An Essay Towards A Topographical History of the County of Norfolk: Volume 11. Originally published by W Miller, London, 1810.
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Jeff. de Askeby and Maud his wife, had an interest here, and in the patronage, in the beginning of the reign of Richard I. and in the 8th of that King, William, son of Alexander de Sparham, and Roger de Suffield, conveyed by fine to Ralph abbot of Holm, a moiety of the advowson, and he granted to them the advowson of the church of Repps; William, gave also to the abbot, lands in Owley.
It appears that the abbot had at the survey two carucates of land, with 3 borderers, one carucate in demean, and half a one among the tenants, 10 acres of meadow, with paunage for 6 swine; there were 13 socmen of whom he had the soc, and sac, who held 62 acres, and 5 of meadow, with 2 carucates then valued at 26s. 8d. but before at 20s. it was 8 furlongs long, and 4 and a half broad, and paid 15d. gelt, whoever was lord. (fn. 1)
In the 32d of Henry III. William de Sparham sold to Roger and William de Suffield, 80 acres of land in this town, Oby, &c. who regranted it to Sparham for life; about this time the rent of assise of the abbot's manor was 38s. 4d. 109 acres of arable land, let at 5d. per acre, 45s. 5d. 3 acres of meadow 1s. and in the 14th of Edward I. the abbot had the assise, soc, sac, toll, lete, wreck, &c.
On the dissolution of the abbey, and exchange of lands, between King Henry VIII. and Bishop Rugg, it was granted to the see of Norwich; and in the 3d and 4th of Philip and Mary, Sir Thomas Woodhouse held this and Oby manors of the bishop, and it is held of the see at this day.
At the survey, William de Beaufoe Bishop of Thetford, had in lay fee, the lands of two freemen of St. Bennet, who had been deprived, 16 acres of land, and two of meadow, with half a carucate, valued formerly at 12d. at the survey at 16d. (fn. 2)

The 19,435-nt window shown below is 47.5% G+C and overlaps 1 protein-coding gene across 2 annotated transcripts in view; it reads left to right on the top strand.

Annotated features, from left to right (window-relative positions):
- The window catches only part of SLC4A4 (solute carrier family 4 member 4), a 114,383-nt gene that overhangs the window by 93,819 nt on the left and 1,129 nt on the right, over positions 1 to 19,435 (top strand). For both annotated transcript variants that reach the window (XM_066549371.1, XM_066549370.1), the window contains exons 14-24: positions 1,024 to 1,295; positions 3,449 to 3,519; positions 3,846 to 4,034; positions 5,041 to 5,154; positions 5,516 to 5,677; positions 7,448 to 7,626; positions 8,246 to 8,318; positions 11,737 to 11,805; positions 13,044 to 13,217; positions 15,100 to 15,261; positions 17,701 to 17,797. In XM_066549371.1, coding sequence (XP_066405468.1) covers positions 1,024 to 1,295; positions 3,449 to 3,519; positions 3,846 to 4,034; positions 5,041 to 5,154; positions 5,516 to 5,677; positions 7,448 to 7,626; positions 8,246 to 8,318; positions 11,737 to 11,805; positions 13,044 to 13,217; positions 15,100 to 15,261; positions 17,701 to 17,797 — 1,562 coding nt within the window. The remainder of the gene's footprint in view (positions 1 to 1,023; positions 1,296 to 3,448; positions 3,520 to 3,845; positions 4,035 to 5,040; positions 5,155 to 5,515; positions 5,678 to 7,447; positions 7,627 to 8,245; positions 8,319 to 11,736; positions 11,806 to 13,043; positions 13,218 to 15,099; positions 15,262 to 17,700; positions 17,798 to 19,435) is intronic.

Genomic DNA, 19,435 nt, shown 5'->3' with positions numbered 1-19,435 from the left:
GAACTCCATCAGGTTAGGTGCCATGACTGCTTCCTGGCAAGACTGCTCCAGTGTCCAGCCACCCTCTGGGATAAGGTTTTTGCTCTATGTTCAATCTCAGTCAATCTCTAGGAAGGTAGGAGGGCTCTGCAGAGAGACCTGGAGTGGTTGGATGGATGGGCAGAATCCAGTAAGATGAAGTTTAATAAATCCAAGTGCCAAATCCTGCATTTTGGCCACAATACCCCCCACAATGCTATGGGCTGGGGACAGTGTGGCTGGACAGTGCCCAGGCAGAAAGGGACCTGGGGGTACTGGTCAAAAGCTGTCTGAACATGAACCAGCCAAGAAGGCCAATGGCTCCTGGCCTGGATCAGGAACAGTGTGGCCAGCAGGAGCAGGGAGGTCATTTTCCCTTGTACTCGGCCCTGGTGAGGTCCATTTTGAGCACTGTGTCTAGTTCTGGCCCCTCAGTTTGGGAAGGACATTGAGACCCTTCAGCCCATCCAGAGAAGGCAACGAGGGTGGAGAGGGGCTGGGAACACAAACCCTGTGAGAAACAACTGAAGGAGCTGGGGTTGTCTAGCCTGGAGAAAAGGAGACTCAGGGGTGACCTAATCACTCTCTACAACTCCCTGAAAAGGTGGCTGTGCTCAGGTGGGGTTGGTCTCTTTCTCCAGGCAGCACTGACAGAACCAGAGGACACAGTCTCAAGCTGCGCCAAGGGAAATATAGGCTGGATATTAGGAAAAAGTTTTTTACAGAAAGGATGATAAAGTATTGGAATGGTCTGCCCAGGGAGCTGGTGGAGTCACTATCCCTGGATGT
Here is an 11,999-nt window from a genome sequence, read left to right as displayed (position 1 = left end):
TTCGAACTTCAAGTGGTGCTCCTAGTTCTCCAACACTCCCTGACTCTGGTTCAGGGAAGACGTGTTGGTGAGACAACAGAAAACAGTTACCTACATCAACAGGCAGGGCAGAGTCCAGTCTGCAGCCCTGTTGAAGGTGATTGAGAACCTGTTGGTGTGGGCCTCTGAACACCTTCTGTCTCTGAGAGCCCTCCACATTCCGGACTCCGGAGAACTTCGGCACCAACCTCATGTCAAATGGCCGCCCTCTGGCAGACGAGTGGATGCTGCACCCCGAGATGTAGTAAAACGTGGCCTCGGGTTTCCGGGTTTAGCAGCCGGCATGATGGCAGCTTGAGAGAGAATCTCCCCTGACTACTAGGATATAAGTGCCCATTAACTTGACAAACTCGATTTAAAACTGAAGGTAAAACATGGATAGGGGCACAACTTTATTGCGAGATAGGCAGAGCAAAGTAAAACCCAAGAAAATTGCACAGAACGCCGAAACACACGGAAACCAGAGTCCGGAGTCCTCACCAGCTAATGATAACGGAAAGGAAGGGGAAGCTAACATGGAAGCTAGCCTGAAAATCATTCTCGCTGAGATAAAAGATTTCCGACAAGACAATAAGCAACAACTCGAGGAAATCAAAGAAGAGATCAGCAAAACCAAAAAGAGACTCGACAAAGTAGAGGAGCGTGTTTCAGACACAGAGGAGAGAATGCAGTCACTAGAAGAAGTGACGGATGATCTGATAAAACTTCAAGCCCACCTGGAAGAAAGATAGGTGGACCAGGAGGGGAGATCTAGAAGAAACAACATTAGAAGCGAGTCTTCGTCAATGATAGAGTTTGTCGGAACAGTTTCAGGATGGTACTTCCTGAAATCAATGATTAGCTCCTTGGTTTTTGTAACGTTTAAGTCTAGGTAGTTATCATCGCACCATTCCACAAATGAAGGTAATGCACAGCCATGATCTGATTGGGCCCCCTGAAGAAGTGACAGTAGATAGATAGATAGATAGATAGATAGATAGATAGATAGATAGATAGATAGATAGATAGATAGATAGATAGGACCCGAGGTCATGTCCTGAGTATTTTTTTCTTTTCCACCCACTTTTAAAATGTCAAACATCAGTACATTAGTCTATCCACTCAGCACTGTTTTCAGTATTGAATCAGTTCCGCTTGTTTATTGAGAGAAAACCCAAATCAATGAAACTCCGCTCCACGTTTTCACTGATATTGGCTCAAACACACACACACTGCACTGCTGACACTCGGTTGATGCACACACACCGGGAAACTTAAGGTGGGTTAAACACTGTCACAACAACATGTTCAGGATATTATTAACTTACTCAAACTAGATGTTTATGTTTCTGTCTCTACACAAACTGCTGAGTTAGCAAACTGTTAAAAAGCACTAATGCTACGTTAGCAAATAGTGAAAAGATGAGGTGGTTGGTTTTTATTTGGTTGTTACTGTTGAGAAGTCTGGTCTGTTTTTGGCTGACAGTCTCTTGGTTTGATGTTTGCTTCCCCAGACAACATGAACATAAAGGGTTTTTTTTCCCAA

Walter de Suffield Bishop of Norwich, with the consent of the abbot of St. Bennet, who was patron, and of William de Tudeham, rector of the church of Ascheby, granted to Sir William de Sparham, a chantry in the chapel of his house here, on condition that the chaplain should swear to bring all the oblations to the mother church, and that he shall confess no parishioner, give no extreme unction, and that Sir William, and his heirs should come to the parish church, at Christmas, Easter, the Assumption of the Virgin, and the dedication day of the church, dated in the 3d year of his consecration; and Sir William granted an acre of land on this account.
Jeffrey de Askebi had an interest in the advowson, which he granted to the abbot of Holme. Maud his widow, contested it with the abbot, maintaining that the seal to the deed was not the seal of her late husband, but the prior's plea was allowed in the 7th of Richard I. and in the following year a fine was levied between William, son of Alexander de Sparham, and Reginald de Sudfield, petents; Ralph, abbot of Holm, tenent, of the advowson of the moiety of this church, released to the abbot; who granted the patronage of the church of St. Peter of Repps, to William and Reginald, and the two moieties belonging.
1280, Nicholas de Suthfeld, instituted according to the tenour of the council of Lyons (fn. 3).
Thomas de Cottingham, presented by the King in 1349, (fn. 4) he was one of the commissioners of the great seal.
Here layeth buried the body of Anne, late wife to Daniel Shanke, of Oby, Gent. one of the daughters of Sir James Hales of the city of Canterbury in Kent, Kt. and one of the judges of the court of common pleas at Westminster, which said Anne, died 29 Dec. 1599;—on it the arms of Shanke—gules, a fess between three escallops, or, impaling gules, three arrows or, feathered argent, Hales.
There are two tombs here, one on the north side of the chancel, the other on the south side, without any inscription or arms, that on the south, is said to be for the lord of Oby, and that on the north, for his lady.
Orate p. Catherina filia Joh. Spilman, Armig. quond. uxoris Will. Clipesby. Armig. Postea uxoris, Edm. Paston, Armig. quæ obt. 18 April, 1491; on it are the arms of Paston, and Clipesby, impaling Spilman.
Besides the lordships abovementioned, William de Scohies had here, in Winterton and Reps, the lands of 3 freemen, who lived in King Edward's reign, under the commendation of the abbey of St. Bennet, with 46 acres of land, and a carucate, and was valued in Stokesby, to which it belonged. (fn. 5)
The town takes its name from its watery site, as Esche, Esse, or Asche, signifies; thus Ashen, Essi, Esche, or Eske, in Essex, lies, as Newcourt observes, (fn. 6) by the river, and is also called de Essa; thus Aston on the Trent or Derwent; and the river Ben in Hertfordshire, Ashby in Domesday, wrote Esseby, now included in Snetterton, Norfolk, Ashbourn, or Esseburn in Derbyshire; Ashwell, Escewell in Hertfordshire; Esse, in the British tongue signifies an island.